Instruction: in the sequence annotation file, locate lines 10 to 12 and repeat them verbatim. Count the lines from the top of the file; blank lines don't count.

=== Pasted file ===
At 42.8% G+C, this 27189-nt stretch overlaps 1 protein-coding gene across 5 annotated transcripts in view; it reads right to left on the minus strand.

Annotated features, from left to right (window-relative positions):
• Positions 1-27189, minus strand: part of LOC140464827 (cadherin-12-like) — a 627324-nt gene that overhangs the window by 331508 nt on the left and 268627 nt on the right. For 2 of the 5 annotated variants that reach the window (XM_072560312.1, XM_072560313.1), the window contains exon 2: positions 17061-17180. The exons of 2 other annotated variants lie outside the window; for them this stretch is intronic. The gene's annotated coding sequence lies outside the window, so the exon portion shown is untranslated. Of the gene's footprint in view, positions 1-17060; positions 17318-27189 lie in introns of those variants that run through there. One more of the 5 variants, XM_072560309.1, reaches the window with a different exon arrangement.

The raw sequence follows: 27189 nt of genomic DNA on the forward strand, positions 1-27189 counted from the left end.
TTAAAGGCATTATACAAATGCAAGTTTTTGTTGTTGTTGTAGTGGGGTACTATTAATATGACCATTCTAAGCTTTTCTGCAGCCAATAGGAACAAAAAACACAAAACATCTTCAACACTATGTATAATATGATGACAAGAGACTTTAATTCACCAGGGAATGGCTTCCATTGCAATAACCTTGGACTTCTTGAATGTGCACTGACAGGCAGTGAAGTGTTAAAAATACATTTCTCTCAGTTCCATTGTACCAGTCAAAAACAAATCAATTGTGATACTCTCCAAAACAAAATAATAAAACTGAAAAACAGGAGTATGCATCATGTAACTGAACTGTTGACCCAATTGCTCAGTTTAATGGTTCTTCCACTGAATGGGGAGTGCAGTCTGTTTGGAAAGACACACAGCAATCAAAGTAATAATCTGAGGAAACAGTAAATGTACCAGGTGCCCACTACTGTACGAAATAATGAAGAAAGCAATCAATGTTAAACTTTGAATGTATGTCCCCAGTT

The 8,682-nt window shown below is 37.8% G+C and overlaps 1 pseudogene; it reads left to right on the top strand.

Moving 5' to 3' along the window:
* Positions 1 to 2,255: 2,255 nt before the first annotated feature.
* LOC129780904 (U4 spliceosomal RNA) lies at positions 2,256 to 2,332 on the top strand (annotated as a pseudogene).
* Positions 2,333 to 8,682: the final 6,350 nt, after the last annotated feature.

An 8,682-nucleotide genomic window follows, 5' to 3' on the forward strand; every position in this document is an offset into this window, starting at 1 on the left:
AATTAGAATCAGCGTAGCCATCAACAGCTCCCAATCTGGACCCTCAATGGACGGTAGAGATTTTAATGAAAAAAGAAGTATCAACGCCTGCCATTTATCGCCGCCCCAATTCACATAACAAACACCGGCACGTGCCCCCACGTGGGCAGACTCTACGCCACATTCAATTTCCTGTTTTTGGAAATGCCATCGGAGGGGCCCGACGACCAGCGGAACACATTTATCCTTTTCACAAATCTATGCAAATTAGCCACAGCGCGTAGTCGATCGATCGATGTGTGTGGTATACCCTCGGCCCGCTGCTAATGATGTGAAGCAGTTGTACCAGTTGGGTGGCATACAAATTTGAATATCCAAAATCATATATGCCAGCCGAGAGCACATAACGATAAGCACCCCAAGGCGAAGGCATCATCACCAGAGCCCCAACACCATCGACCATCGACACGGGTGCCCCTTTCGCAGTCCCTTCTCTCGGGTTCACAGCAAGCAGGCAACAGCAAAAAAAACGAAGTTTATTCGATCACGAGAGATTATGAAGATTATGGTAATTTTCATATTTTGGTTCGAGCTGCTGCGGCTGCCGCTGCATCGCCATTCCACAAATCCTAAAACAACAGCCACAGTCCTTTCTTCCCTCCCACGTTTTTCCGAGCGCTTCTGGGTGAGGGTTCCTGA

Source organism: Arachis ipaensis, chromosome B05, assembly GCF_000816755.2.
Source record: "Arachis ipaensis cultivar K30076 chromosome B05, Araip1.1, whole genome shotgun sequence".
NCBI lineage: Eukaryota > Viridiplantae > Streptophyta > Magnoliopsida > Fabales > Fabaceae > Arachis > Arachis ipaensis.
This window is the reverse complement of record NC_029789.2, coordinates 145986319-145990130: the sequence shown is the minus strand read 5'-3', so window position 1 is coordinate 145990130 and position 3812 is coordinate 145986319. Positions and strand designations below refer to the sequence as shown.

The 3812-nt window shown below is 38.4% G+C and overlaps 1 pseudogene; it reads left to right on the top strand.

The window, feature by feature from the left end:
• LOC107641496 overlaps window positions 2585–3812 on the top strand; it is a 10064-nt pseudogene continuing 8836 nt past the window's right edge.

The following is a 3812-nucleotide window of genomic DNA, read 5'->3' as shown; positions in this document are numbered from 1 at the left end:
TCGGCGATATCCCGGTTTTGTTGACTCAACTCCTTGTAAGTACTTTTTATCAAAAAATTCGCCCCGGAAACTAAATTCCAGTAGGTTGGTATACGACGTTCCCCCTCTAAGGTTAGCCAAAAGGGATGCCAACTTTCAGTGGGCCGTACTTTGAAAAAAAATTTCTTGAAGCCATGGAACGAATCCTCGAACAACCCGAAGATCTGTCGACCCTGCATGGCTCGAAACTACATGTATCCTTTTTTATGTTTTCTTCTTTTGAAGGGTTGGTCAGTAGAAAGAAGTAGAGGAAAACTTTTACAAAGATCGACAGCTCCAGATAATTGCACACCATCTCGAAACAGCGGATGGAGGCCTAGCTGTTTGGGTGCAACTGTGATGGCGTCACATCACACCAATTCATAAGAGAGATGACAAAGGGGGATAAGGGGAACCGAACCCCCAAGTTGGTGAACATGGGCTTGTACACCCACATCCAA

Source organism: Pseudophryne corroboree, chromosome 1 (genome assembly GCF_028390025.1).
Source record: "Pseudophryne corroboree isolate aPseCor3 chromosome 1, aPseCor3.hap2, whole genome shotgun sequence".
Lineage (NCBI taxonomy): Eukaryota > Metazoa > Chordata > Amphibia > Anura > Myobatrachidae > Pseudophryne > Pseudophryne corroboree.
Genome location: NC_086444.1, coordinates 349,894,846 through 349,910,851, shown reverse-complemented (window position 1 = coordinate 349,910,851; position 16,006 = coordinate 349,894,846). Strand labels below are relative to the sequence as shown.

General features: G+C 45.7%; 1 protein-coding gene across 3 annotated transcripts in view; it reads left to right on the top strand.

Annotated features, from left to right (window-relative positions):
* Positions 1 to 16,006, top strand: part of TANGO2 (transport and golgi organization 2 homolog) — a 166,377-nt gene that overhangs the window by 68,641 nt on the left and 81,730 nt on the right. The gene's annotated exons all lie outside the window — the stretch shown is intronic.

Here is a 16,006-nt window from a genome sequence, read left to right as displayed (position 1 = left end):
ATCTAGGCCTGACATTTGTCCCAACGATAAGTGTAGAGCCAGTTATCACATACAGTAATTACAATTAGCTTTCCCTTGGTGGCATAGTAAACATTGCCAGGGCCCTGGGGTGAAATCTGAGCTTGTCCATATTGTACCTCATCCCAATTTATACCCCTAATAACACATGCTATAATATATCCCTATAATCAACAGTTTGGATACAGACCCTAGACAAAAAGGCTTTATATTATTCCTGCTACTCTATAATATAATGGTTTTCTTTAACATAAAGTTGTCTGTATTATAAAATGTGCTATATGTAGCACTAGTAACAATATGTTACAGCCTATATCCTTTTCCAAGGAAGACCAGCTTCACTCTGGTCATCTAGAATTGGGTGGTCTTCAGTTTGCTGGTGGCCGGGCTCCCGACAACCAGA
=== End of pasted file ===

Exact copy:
* Positions 2,333 to 8,682: the final 6,350 nt, after the last annotated feature.

An 8,682-nucleotide genomic window follows, 5' to 3' on the forward strand; every position in this document is an offset into this window, starting at 1 on the left:
AATTAGAATCAGCGTAGCCATCAACAGCTCCCAATCTGGACCCTCAATGGACGGTAGAGATTTTAATGAAAAAAGAAGTATCAACGCCTGCCATTTATCGCCGCCCCAATTCACATAACAAACACCGGCACGTGCCCCCACGTGGGCAGACTCTACGCCACATTCAATTTCCTGTTTTTGGAAATGCCATCGGAGGGGCCCGACGACCAGCGGAACACATTTATCCTTTTCACAAATCTATGCAAATTAGCCACAGCGCGTAGTCGATCGATCGATGTGTGTGGTATACCCTCGGCCCGCTGCTAATGATGTGAAGCAGTTGTACCAGTTGGGTGGCATACAAATTTGAATATCCAAAATCATATATGCCAGCCGAGAGCACATAACGATAAGCACCCCAAGGCGAAGGCATCATCACCAGAGCCCCAACACCATCGACCATCGACACGGGTGCCCCTTTCGCAGTCCCTTCTCTCGGGTTCACAGCAAGCAGGCAACAGCAAAAAAAACGAAGTTTATTCGATCACGAGAGATTATGAAGATTATGGTAATTTTCATATTTTGGTTCGAGCTGCTGCGGCTGCCGCTGCATCGCCATTCCACAAATCCTAAAACAACAGCCACAGTCCTTTCTTCCCTCCCACGTTTTTCCGAGCGCTTCTGGGTGAGGGTTCCTGA